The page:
A major setback for torture prevention in Brazil

Wednesday, June 12, 2019

The Association for the Prevention of Torture (APT) expresses its utmost concern following the adoption of a Presidential Decree that, in practice, dismantles the National Preventive Mechanism (NPM) of Brazil. The move is discreet as the Decree "only" transforms the position of the 11 member Mechanism into non-renumerated posts. However, this means that the members will no longer be able to conduct visits to places of detention nor submit reports and recommendations to improve the treatment and conditions of those in detention. 

In a country where over 750,000 persons are detained, where prisons suffer endemic overcrowding, pervasive violence and inhuman and degrading detention conditions, dismantling a body that works towards changing this reality constitutes a very worrying measure. It weakens the protective framework of the physical and mental integrity of thousands of persons who find themselves in a situation of special vulnerability.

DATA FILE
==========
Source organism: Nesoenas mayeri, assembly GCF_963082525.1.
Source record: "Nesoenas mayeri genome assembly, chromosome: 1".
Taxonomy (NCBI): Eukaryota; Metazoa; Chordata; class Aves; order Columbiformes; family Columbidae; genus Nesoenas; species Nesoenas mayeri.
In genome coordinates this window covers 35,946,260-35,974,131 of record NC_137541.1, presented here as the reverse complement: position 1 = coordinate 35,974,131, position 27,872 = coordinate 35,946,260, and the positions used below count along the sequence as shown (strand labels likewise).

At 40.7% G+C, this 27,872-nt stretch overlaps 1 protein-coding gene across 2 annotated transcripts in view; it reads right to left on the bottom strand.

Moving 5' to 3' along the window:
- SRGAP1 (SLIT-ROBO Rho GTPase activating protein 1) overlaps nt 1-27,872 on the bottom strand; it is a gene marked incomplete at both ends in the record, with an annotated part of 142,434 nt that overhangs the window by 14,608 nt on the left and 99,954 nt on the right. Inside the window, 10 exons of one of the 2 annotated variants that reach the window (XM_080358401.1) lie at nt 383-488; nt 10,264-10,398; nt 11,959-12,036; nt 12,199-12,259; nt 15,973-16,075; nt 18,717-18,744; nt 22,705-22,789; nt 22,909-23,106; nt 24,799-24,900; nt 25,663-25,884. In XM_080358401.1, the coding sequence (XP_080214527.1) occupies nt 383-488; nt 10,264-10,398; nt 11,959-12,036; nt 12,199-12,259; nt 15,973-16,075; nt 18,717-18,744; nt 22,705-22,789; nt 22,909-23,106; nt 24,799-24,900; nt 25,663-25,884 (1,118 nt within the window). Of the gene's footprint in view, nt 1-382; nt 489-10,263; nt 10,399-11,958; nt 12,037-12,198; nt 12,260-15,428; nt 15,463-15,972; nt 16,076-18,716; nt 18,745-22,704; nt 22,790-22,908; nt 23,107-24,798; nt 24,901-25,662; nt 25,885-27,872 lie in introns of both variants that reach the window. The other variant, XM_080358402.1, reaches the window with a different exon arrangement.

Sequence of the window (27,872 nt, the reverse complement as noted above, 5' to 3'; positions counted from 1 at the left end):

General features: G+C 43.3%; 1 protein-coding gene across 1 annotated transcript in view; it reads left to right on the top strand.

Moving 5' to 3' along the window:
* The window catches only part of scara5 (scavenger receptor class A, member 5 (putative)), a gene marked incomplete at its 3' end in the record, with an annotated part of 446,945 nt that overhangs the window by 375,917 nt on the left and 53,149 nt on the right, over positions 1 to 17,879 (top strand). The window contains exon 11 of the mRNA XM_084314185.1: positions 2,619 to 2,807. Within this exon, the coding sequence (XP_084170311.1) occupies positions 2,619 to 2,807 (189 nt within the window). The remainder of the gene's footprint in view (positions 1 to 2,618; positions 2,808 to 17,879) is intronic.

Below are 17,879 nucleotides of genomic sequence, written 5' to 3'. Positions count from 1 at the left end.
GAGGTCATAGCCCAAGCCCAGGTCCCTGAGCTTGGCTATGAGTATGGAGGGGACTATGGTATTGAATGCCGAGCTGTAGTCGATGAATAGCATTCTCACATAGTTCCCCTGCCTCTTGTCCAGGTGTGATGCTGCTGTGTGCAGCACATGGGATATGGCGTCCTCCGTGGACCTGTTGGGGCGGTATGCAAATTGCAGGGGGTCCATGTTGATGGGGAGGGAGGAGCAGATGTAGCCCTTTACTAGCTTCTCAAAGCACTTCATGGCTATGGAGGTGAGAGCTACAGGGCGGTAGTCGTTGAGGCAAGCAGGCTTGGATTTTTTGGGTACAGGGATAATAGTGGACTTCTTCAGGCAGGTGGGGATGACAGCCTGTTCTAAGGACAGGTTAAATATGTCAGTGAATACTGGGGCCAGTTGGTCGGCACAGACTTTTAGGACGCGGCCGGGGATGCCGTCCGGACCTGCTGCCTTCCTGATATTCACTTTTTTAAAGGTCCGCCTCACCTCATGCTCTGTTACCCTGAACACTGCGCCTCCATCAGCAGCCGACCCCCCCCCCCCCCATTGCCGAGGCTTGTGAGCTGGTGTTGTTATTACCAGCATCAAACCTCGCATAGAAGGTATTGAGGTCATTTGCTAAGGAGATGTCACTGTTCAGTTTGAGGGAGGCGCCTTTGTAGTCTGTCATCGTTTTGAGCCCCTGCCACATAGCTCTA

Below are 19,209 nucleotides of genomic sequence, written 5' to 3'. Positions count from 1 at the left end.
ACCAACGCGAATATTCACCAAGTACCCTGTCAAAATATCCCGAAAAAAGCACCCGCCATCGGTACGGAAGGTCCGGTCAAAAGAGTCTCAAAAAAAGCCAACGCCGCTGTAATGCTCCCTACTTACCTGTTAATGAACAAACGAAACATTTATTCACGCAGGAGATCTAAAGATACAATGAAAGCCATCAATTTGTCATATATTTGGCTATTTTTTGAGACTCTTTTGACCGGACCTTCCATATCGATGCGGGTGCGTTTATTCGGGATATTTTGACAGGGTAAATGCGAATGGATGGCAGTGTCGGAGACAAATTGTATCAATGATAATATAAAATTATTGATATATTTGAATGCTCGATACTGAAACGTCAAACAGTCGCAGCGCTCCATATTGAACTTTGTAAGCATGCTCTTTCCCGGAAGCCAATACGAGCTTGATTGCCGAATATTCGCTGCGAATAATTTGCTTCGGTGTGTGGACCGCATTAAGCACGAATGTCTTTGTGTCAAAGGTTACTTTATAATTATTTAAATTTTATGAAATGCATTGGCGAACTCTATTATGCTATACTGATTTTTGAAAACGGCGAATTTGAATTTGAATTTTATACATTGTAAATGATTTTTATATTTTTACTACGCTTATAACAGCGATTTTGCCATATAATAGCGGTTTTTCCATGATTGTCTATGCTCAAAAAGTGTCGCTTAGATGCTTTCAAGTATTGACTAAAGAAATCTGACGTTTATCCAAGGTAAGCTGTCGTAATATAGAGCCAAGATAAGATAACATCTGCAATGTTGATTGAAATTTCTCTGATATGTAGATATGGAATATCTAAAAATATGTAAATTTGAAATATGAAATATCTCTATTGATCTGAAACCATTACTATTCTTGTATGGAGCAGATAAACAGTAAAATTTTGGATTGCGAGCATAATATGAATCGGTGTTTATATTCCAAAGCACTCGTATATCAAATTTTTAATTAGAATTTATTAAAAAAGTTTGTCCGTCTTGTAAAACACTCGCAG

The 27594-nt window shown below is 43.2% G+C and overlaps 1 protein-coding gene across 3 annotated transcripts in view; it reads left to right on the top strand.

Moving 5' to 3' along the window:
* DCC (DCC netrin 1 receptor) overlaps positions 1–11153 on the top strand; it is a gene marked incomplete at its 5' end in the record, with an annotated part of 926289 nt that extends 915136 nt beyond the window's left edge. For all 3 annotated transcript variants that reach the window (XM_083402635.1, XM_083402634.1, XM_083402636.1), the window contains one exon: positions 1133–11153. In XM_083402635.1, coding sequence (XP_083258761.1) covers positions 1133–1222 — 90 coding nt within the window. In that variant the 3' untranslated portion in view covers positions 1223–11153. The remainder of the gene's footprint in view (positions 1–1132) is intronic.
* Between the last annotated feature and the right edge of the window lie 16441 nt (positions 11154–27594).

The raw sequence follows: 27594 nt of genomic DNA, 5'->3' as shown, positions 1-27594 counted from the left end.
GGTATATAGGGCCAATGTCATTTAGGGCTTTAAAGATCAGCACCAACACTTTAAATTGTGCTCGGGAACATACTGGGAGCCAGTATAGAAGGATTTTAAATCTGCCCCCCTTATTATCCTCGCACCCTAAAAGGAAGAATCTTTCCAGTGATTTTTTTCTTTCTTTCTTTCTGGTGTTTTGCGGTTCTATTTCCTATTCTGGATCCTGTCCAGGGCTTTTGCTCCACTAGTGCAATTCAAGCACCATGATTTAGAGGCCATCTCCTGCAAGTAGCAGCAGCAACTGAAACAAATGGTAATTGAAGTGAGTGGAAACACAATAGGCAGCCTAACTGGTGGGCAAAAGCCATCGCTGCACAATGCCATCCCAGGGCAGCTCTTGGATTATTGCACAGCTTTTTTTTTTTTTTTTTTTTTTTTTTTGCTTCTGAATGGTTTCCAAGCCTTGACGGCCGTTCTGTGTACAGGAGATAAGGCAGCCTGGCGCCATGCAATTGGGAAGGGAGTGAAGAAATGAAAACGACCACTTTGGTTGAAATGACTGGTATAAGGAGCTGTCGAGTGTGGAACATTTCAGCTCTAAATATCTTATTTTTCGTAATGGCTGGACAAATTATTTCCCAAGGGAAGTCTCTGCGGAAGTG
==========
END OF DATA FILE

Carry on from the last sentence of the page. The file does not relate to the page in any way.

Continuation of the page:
The NPM was established in 2015 by Federal Law 12.847/2013, to implement international obligations agreed to by Brazil upon its ratification of the Optional Protocol to the Convention against Torture (OPCAT). The NPM is the central body of the National System to Prevent Torture, which encompasses a network of monitoring bodies at the local and federal level. Through unannounced visits to all places where persons are deprived of their liberty, the NPM contributes to the protection of persons deprived of their liberty, and structural changes - in law, policies and practices - to reduce the risks of torture and other ill-treatment. 

In recent years, international bodies that have visited Brazil, in particular the UN subcommittee for the Prevention of Torture and the Special Rapporteur against Torture, have highlighted the importance of the National system to prevent torture. They have also called upon the state to assure the availability of the necessary human resources and adequate funding for the effective functioning of the national preventive mechanism, as foreseen by the OPCAT. 

"The Decree constitutes a severe setback in national human rights policies," says Barbara Bernath, Secretary General of the APT. "We strongly urge the government to reconsider this decision and assure the effective functioning of the NPM." 

Staff members